The mayor of a town in central Italy has come up with a range of new tactics to try and get residents to pay their taxes: including banning children from playgrounds and refusing them school dinners.
Michela Rosetta, the mayor of San Germano Vercellese, a small village of around 1,800 inhabitants, which has a tax deficit to the tune of €100,000, is of the opinion that children's complaints at being kicked off the swings will finally achieve what no amount of government crackdowns or letters have been able to – persuade the tax dodgers to pay up.
“Taxes are used to finance services, and those who don’t pay, don’t have the right to use them,” the mayor said.
Italy is determined to crack down on tax evasion, investigating big names such as top national footballers and McDonald’s.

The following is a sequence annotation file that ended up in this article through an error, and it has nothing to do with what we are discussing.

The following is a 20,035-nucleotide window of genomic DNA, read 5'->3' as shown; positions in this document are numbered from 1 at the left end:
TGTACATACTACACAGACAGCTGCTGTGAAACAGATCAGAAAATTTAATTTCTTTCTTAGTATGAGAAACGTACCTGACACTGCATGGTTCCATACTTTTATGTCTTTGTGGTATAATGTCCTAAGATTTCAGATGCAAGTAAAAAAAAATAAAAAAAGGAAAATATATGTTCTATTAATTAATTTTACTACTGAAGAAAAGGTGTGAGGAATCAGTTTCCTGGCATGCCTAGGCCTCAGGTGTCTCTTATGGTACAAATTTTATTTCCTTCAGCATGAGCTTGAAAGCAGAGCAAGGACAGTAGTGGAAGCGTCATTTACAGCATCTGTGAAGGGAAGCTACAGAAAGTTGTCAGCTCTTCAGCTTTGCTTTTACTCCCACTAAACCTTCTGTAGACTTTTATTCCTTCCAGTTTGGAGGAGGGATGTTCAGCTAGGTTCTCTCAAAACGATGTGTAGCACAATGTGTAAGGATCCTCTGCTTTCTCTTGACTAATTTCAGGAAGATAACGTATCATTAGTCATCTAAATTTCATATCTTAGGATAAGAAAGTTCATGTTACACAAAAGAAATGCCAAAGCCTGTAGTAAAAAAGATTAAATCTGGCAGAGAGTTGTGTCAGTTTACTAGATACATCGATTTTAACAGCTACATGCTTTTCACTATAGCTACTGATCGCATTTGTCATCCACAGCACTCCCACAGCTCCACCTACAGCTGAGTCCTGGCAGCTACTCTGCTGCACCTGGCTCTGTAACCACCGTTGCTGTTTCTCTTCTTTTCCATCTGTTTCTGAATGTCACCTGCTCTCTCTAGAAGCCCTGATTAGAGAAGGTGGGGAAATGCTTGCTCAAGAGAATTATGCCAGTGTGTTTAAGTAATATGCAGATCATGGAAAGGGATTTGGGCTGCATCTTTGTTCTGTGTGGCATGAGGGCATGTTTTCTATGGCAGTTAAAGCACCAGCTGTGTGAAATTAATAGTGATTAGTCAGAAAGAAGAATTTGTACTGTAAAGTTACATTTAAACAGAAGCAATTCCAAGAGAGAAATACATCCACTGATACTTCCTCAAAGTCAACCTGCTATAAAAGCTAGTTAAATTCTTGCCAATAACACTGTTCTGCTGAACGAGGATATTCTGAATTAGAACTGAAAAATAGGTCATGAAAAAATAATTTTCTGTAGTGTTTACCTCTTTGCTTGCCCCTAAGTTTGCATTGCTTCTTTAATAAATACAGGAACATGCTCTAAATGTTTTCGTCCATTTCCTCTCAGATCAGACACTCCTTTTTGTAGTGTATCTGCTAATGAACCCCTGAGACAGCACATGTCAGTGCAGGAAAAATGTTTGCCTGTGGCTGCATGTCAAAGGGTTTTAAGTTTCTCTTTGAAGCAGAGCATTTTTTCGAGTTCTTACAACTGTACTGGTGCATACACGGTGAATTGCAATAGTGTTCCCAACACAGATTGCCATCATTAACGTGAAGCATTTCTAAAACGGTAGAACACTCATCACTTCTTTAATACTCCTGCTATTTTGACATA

But private individuals are much harder to target than large corporations, which could be why the mayor is tackling the challenge with more imaginative measures.
Other measures include no longer handing out free rubbish bags, stopping waste collections and refusing children school dinners unless their parents have paid.
The authorities are well aware of who has neglected to pay their taxes, compiling an "anti-dodgers" dossier containing 180 names.
Each has received a warning letter.
“We have mediated with many families in difficulty, deferring the payments,” Giorgio Carando, a city councillor said, adding that those who had not cooperated shouldn’t be able to benefit from services until they did so.
The mayor added: “We don’t want to impose bans, but we want to teach respect for public affairs.”
Tax evasion is a huge problem in Italy; a report released last year by the European Commission showed that Italy lost out on a third of its taxes through evasion in 2013, meaning a net loss of €47.5 billion.